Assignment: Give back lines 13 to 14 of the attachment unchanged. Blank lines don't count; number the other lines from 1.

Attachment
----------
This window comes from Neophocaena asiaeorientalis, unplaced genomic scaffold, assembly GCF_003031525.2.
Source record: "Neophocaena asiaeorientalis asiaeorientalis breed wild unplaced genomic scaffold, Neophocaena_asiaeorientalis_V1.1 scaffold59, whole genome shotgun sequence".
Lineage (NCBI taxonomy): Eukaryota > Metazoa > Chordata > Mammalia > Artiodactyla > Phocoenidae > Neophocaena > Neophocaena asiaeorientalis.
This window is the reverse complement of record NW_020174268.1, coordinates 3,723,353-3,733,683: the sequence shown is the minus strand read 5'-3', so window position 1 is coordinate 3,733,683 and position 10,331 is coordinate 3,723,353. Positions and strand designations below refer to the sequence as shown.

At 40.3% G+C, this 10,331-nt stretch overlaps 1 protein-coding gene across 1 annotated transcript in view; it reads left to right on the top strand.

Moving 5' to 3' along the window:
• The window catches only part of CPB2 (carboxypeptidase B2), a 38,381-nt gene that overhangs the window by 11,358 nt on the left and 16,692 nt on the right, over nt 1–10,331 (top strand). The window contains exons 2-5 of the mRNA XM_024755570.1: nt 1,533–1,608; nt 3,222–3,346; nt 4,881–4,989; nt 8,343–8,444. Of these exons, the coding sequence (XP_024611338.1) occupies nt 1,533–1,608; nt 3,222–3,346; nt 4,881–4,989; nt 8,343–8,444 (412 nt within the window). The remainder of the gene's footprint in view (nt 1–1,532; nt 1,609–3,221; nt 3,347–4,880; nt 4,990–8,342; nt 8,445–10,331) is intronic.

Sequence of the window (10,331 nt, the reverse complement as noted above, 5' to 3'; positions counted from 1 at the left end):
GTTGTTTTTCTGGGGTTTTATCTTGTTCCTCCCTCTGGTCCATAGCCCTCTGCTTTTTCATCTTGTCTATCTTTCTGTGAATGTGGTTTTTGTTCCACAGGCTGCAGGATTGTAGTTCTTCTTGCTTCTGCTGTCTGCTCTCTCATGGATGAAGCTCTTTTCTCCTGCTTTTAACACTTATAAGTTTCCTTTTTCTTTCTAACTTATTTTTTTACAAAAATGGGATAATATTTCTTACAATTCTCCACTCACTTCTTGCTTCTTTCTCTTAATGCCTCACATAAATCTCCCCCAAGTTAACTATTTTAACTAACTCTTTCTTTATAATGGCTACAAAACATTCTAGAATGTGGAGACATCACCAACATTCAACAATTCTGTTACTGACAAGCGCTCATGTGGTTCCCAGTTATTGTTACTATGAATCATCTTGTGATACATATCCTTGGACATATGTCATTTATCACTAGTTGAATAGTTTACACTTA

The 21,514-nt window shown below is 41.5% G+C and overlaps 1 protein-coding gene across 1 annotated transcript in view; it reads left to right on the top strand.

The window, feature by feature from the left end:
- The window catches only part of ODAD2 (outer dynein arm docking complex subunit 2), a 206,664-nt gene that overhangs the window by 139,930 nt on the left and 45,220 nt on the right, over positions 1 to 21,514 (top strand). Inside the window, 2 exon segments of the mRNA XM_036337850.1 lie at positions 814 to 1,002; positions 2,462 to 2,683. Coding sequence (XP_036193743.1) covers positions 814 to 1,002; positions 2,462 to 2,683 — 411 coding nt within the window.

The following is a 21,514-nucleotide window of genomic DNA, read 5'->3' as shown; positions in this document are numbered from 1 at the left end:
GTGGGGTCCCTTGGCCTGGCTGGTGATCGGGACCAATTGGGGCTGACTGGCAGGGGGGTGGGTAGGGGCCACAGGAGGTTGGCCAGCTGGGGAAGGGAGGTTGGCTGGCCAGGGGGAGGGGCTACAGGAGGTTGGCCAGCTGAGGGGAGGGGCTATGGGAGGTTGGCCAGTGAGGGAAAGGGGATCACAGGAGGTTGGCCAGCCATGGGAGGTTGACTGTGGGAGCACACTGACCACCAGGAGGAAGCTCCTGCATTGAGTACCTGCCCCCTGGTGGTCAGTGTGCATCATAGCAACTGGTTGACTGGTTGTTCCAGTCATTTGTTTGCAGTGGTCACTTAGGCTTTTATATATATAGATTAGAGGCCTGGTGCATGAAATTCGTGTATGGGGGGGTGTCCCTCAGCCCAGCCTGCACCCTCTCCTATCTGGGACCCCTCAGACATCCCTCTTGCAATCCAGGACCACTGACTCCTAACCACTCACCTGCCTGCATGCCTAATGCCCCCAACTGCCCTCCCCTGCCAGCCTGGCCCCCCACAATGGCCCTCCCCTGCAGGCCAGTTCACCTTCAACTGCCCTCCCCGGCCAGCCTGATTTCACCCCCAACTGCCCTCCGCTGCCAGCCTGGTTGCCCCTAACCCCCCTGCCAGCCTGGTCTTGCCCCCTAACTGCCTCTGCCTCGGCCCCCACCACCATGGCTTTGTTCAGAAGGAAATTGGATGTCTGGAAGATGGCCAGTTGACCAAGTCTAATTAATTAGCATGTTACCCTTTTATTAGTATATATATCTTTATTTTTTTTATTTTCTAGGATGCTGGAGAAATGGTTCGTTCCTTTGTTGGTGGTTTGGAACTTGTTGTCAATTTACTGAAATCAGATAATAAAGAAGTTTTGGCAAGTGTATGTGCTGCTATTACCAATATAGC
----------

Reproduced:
The following is a 21,514-nucleotide window of genomic DNA, read 5'->3' as shown; positions in this document are numbered from 1 at the left end:
GTGGGGTCCCTTGGCCTGGCTGGTGATCGGGACCAATTGGGGCTGACTGGCAGGGGGGTGGGTAGGGGCCACAGGAGGTTGGCCAGCTGGGGAAGGGAGGTTGGCTGGCCAGGGGGAGGGGCTACAGGAGGTTGGCCAGCTGAGGGGAGGGGCTATGGGAGGTTGGCCAGTGAGGGAAAGGGGATCACAGGAGGTTGGCCAGCCATGGGAGGTTGACTGTGGGAGCACACTGACCACCAGGAGGAAGCTCCTGCATTGAGTACCTGCCCCCTGGTGGTCAGTGTGCATCATAGCAACTGGTTGACTGGTTGTTCCAGTCATTTGTTTGCAGTGGTCACTTAGGCTTTTATATATATAGATTAGAGGCCTGGTGCATGAAATTCGTGTATGGGGGGGTGTCCCTCAGCCCAGCCTGCACCCTCTCCTATCTGGGACCCCTCAGACATCCCTCTTGCAATCCAGGACCACTGACTCCTAACCACTCACCTGCCTGCATGCCTAATGCCCCCAACTGCCCTCCCCTGCCAGCCTGGCCCCCCACAATGGCCCTCCCCTGCAGGCCAGTTCACCTTCAACTGCCCTCCCCGGCCAGCCTGATTTCACCCCCAACTGCCCTCCGCTGCCAGCCTGGTTGCCCCTAACCCCCCTGCCAGCCTGGTCTTGCCCCCTAACTGCCTCTGCCTCGGCCCCCACCACCATGGCTTTGTTCAGAAGGAAATTGGATGTCTGGAAGATGGCCAGTTGACCAAGTCTAATTAATTAGCATGTTACCCTTTTATTAGTATATATATCTTTATTTTTTTTATTTTCTAGGATGCTGGAGAAATGGTTCGTTCCTTTGTTGGTGGTTTGGAACTTGTTGTCAATTTACTGAAATCAGATAATAAAGAAGTTTTGGCAAGTGTATGTGCTGCTATTACCAATATAGC